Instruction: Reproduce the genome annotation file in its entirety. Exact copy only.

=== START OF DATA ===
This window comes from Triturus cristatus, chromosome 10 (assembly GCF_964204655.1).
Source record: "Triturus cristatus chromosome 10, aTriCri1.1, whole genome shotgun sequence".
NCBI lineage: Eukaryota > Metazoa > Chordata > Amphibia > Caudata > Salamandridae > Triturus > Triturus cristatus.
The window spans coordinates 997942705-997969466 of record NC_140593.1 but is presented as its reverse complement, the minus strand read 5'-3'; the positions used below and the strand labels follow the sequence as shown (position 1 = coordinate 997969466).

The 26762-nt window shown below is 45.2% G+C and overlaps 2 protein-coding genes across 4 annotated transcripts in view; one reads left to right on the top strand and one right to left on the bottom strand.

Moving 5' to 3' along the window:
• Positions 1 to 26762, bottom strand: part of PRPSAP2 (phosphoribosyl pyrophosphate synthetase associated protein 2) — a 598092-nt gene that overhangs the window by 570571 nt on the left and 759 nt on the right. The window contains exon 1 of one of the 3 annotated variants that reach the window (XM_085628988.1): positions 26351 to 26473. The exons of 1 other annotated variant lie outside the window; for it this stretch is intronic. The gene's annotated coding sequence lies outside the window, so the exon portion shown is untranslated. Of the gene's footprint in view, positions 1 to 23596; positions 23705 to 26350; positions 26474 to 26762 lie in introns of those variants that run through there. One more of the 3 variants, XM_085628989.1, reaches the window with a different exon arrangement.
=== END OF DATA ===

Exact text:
This window comes from Triturus cristatus, chromosome 10 (assembly GCF_964204655.1).
Source record: "Triturus cristatus chromosome 10, aTriCri1.1, whole genome shotgun sequence".
NCBI lineage: Eukaryota > Metazoa > Chordata > Amphibia > Caudata > Salamandridae > Triturus > Triturus cristatus.
The window spans coordinates 997942705-997969466 of record NC_140593.1 but is presented as its reverse complement, the minus strand read 5'-3'; the positions used below and the strand labels follow the sequence as shown (position 1 = coordinate 997969466).

The 26762-nt window shown below is 45.2% G+C and overlaps 2 protein-coding genes across 4 annotated transcripts in view; one reads left to right on the top strand and one right to left on the bottom strand.

Moving 5' to 3' along the window:
• Positions 1 to 26762, bottom strand: part of PRPSAP2 (phosphoribosyl pyrophosphate synthetase associated protein 2) — a 598092-nt gene that overhangs the window by 570571 nt on the left and 759 nt on the right. The window contains exon 1 of one of the 3 annotated variants that reach the window (XM_085628988.1): positions 26351 to 26473. The exons of 1 other annotated variant lie outside the window; for it this stretch is intronic. The gene's annotated coding sequence lies outside the window, so the exon portion shown is untranslated. Of the gene's footprint in view, positions 1 to 23596; positions 23705 to 26350; positions 26474 to 26762 lie in introns of those variants that run through there. One more of the 3 variants, XM_085628989.1, reaches the window with a different exon arrangement.